The health crisis we face as a country has led businesses all over the nation to reduce or discontinue their services altogether. This pause in the economy has greatly impacted the workforce and as a result, many people have been laid off or furloughed. Naturally, that would lead many to believe we might see a rush of foreclosures like we saw in 2008. The market today, however, is very different from 2008.
The concern of more foreclosures based on those that are out of work is one that we need to understand fully. There are two reasons we won't see a rush of foreclosures this fall: forbearance extension options and strong homeowner equity.
1. Forbearance Extension
Forbearance, according to the Consumer Financial Protection Bureau (CFPB), is when your mortgage lender allows you to temporarily pay your mortgage at a lower payment or pause paying your mortgage. This is an option for those who need immediate relief. In today's economy, the CFPB has given homeowners a way to extend their forbearance, which will greatly assist those families who need it at this critical time.
Quite a few homeowners opted to pause their mortgage payments but of course they'll have to pay back that amount later. Many banks are saying that they want the paused payments to be repaid in one lump sum but are offering other repayment options.
Under the CARES Act, the CFPB notes:
"If you experience financial hardship due to the coronavirus pandemic, you have a right to request and obtain a forbearance for up to 180 days. You also have the right to request and obtain an extension for up to another 180 days (for a total of up to 360 days)."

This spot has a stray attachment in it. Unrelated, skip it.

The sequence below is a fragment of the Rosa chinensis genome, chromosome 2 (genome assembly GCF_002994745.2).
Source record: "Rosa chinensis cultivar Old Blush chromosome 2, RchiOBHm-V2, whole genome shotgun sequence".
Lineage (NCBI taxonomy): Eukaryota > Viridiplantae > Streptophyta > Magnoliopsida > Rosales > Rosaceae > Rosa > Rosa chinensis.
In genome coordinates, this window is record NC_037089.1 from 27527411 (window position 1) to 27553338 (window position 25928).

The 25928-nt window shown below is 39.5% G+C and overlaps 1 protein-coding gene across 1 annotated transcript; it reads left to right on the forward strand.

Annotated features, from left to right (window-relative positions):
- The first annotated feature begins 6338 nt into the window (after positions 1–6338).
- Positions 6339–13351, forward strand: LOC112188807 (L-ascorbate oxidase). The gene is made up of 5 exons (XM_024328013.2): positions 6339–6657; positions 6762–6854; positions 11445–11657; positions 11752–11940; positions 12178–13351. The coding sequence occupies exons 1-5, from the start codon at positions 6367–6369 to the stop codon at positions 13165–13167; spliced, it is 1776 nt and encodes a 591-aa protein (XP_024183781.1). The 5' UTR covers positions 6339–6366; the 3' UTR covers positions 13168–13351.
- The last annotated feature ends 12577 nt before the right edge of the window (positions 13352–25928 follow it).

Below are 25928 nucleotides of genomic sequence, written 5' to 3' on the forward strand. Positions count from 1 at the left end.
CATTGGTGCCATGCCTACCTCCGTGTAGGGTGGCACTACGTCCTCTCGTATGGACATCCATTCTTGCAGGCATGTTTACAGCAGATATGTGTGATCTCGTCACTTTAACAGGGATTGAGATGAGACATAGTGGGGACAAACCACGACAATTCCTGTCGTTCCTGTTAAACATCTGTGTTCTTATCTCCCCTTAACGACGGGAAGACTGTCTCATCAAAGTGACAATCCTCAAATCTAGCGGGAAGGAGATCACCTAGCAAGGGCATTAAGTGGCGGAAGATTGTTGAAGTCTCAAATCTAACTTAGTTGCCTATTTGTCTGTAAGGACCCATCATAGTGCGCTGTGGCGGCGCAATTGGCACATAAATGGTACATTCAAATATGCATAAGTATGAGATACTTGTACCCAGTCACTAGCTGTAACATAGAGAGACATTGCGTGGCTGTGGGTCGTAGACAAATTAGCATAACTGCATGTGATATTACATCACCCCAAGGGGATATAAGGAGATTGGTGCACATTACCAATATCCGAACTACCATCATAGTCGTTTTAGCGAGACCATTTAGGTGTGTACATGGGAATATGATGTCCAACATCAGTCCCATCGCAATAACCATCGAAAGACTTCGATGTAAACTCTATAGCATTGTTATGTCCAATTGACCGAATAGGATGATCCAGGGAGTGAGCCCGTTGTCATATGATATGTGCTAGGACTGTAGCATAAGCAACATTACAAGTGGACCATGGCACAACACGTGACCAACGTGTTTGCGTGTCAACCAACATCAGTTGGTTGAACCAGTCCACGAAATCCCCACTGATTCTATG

2. Strong Homeowner Equity
Equity is also working in favor of today's homeowners. This savings is another reason why we won't see substantial foreclosures in the near future. Today's homeowners who are in forbearance actually have more equity in their homes than what the market experienced in 2008.
The Mortgage Monitor report from Black Knight indicates that of all active forbearances which are past due on their mortgage payment, 77% have at least 20% equity in their homes (See graph below):
"The high level of equity provides options for homeowners, policymakers, mortgage investors and servicers in helping to avoid downstream foreclosure activity and default-related losses."
So while many think that we may see a rush of foreclosures this fall, the facts just don't add up in this case. Today's real estate market is very different from 2008 when we saw many homeowners walk away from their homes when they owed more than their homes were worth. Not many of that happened in Irvine but there were certainly some cases, and many short sales. This time, equity is stronger and plans are in place to help those affected weather the storm.
With a low supply and strong demand, the Irvine real estate market has not been this hot since 2013. This is the situation in Irvine now:
Thankfully my Irvine listings aren't taking long to sell.